Getting started with C++ as a high-level programmer

This is a cool talk by Samathy Barrett (@samathy_baratt) on concepts of C++ for “normal people” 🙂

Because there are so many people are writing code in high-level languages (Sam says: Ruby, Python, JavaScript and Visual Basic), what can we learn from C++? (any why do we have to)

First why: C and C++ are used by over 400.000 projects on GitHub, and sometimes (even on the Microbit) you can only use some features with C! Wow, I did not know that.

Firstly C versus C++

Differences are the time of conception (1972 and 1983) C does not have a runtime and was developed to replace assembly.
C++ is similar also staticly and weakly typed, but added modern things like operator overloading, object orientation(classes and polymorphism) and introduced exceptions.

The syntax is similar, which is nice for this talk.

A few ways in which C/C++ differ from things like Python:

  • Don’t care about lines, you can put everything on one line. But there are guidelines and it is a good thing to follow them.
  • Braces! You need to put braces around things, like a function, a class or a loop
  • And if there are no braces, you propably need a semicolon to close a statement

Programs and files

There are c files and h files, and typically the c files do things, and the h files have variables and constants, and interfaces of classes. h files can include each other, and (as such) be included multiple times, but within one project,
if you include it twice, you will get the variables twice. Therefore add the once keyword after the include.


Namespaces are used to organize logically grouped code together, like std::cin and std::cout. Code of one namespace can but do not have to be in the same header files.


The C preprocessor does things to the code before the compilation start, like executing the include statements, and compile parts of the code conditionally (like only on a Windows system).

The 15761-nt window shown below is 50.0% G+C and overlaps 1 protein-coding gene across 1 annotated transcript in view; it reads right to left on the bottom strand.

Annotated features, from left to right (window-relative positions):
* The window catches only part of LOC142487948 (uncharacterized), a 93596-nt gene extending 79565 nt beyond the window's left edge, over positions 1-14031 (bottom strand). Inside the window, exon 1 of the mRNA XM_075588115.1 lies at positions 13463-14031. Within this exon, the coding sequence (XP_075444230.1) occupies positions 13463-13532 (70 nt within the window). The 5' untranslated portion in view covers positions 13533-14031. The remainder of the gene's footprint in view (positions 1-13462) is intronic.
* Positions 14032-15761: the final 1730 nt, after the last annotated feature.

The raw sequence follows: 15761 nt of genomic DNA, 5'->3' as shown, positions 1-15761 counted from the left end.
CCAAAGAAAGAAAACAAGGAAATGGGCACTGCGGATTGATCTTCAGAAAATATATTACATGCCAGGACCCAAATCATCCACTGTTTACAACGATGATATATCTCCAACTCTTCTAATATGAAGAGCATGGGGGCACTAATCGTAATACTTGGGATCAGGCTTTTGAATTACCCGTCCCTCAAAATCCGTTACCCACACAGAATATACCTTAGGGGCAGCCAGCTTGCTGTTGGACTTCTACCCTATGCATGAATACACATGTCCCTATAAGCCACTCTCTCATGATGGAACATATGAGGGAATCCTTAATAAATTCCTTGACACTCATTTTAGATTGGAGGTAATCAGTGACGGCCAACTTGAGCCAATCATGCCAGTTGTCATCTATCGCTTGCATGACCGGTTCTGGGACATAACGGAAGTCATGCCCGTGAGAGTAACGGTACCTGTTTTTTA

Basic Programming Statements

Basically, everything is this:

If then else is like that, and else if are two separate words

if (i==0)
//do something
} else if (i ==1)
//do something else
} else
//do something really different

There is only == which is an equality test. So the empty string is the empty string. Not 0 or null or crazy js business.

Variables and Datastructures

Variables must have types, and they are prefixes before the variable, like

int i = 0;

char[20] buffer

This needs to be put before functions as well,

int double(int i)
return i+i;

There is the void, but that is scary! 😀

Variable types

There are different types of variables, like int, float, double, but also short int, long int and unsigned int, which are not very well specified by the standard,
which only says that short ints are shorter than normal ints and long ints are longer. This is because C was designed to run on many things, and as such does not assume anything
about you machine. There is a sizeof operation which will help you figure it out.

Variable meta data and operations

This is a good question! How do you know what to do with a string, if you cannot do string. and have the autocomplete help you? Have a look at the standard library, syas Samathy.


Arrays are bits of memory, like all things. They are zero based, and very common because you can store anything in them. In C++ you really want to use vectors rather than arrays.


Strings are just arrays! 🙂 Of characters that is, with a zero sentinel element. They can be both static and dynamic in length.

char str[5] = “Hello” // static
Char* str2 = “World” // dynamic

In C++ there are strings, which are better!

Checking strings is hard(er) because they degrade to pointers, and thus the memory addresses are compared. So use strcmp on the strings, which will return 0 if they are equal, and
otherwise results the character on which they are not equal.


Strucs are like classes in modern languages: a labeled group of related data things. In C++ there are classes, with public and private methods. Again, the interface will be in the h file, while
the implementation is in the c file.

There are no named arguments! You have to put the arguments in in the right order, and with the right types, or you will get a compiler error. Also, the return type has to match,
but there might be some secret casting going on so be careful.

That was a really nice and quick intro!! More resources here: